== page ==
Comparative approaches to key issues in the economic regulation of telecommunications markets in South Africa, Tanzania, Zambia, and Zimbabwe
This paper reviews comparative approaches to key issues in economic regulation in four countries of the Southern African Development Community, and how this has been reflected in outcomes in terms of competition, prices, access, and innovation in telecommunications services.
In this paper, regulatory models in South Africa, Tanzania, Zambia, and Zimbabwe are evaluated with a focus on regulation of spectrum assignment, infrastructure sharing, call termination rates, and number portability. While regulators in the four countries are generally implementing measures aimed at facilitating competition, the findings of this paper suggest that, in practice, the level of alignment between countries currently is low, and regulation could be much more effective at stimulating competition. Even finding data and information on regulatory policies and decisions in the different countries is extremely difficult, which frustrates the sharing of knowledge and evidence-based best practice.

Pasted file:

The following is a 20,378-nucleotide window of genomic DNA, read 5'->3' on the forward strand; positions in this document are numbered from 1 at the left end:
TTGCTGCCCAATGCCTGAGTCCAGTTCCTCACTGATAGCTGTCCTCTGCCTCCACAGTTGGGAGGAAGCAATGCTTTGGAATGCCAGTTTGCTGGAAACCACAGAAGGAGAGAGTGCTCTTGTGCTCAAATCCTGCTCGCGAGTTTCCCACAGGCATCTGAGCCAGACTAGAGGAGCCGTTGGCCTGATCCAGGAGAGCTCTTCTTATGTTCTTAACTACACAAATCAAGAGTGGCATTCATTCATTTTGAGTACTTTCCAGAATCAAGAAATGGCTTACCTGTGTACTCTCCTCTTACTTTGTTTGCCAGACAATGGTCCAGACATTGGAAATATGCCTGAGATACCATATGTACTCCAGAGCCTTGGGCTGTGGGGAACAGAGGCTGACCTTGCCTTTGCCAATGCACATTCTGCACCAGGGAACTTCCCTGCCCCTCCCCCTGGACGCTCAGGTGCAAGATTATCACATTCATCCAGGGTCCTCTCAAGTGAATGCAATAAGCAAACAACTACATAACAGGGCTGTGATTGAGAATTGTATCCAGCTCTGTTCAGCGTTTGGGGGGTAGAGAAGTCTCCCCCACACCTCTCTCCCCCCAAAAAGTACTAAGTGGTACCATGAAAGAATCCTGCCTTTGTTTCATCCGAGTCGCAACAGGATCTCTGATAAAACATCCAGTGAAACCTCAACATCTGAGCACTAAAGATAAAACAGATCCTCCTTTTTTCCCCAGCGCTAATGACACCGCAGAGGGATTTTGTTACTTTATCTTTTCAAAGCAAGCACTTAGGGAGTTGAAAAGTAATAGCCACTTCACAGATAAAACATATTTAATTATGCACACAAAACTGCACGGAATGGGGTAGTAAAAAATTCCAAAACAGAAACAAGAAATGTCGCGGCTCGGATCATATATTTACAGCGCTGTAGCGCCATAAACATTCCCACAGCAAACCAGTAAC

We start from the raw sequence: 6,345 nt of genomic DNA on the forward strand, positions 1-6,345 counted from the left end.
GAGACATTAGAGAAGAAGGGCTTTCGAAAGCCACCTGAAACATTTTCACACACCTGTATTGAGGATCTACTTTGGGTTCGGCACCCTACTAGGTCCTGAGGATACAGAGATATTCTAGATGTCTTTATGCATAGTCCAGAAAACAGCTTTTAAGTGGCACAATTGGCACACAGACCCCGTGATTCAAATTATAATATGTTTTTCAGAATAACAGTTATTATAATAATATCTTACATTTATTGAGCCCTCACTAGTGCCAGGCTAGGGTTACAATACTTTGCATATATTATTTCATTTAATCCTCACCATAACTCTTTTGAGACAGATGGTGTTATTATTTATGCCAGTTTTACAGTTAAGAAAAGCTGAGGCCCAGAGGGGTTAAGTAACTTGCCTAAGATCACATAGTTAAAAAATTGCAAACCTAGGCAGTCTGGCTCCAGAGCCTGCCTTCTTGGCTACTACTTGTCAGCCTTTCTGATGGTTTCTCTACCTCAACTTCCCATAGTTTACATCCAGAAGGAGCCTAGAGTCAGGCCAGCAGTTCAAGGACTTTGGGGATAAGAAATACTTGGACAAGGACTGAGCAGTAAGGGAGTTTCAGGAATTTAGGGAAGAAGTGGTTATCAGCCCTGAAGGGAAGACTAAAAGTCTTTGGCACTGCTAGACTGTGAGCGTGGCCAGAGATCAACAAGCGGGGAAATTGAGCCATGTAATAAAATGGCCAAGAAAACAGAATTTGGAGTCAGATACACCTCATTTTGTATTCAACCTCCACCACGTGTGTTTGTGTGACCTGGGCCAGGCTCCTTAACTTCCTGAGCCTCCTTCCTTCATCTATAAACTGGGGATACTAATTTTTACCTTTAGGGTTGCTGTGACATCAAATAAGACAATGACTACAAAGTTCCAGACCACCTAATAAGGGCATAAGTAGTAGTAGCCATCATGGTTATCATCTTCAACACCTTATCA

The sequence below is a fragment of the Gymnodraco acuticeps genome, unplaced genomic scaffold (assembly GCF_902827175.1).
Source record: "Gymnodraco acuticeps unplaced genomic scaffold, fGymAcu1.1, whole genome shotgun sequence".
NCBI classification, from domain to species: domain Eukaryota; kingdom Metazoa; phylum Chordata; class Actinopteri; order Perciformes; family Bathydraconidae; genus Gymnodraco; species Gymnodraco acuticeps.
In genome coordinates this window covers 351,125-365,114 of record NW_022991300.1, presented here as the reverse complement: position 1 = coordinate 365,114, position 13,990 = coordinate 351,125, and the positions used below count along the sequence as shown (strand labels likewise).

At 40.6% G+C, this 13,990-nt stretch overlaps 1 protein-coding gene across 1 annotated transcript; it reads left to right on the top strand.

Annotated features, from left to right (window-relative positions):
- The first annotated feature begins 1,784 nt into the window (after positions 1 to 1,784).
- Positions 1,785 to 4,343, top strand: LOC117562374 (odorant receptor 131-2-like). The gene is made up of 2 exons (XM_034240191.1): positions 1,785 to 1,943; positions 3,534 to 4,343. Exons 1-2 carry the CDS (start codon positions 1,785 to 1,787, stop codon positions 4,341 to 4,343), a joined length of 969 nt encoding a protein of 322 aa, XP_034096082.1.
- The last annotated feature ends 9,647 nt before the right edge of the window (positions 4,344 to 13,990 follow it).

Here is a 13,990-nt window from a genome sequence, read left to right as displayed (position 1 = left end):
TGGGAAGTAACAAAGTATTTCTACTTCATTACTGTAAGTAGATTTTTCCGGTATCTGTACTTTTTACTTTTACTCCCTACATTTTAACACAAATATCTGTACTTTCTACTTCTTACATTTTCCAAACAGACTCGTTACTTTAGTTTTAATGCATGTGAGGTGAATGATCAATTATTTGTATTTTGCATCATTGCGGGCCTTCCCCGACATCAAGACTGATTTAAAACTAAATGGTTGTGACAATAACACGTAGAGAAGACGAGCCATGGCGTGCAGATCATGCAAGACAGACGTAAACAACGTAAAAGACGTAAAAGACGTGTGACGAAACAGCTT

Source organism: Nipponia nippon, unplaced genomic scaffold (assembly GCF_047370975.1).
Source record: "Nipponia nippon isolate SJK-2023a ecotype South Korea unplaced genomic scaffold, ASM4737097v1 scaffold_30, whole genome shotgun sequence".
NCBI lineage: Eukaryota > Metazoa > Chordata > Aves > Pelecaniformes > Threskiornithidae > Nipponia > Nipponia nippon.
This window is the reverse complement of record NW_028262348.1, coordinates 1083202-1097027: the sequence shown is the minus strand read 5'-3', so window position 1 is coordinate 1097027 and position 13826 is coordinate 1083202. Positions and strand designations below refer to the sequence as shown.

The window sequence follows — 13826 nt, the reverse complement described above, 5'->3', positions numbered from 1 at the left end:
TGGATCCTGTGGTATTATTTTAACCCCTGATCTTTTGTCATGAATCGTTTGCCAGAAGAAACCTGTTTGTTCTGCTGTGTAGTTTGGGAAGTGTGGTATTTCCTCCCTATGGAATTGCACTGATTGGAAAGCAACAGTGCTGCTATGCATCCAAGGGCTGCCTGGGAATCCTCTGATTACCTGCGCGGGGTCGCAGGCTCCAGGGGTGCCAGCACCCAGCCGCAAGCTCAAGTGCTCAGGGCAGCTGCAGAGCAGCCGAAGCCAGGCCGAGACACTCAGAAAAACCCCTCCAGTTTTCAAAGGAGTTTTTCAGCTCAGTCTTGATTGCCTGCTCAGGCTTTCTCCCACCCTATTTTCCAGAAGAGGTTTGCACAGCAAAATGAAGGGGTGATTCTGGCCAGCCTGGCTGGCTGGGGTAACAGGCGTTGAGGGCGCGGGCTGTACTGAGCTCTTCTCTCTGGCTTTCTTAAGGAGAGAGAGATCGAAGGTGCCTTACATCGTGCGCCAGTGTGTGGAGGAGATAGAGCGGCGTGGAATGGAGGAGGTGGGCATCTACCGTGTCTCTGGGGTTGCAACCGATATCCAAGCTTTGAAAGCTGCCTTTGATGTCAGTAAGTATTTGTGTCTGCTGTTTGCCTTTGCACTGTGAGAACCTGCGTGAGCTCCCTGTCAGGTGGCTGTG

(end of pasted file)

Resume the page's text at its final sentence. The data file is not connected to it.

Key recommendations of the paper, therefore, relate to greater transparency by regulators and a much more serious commitment to the sharing of experiences and fostering harmonization of regulatory approaches.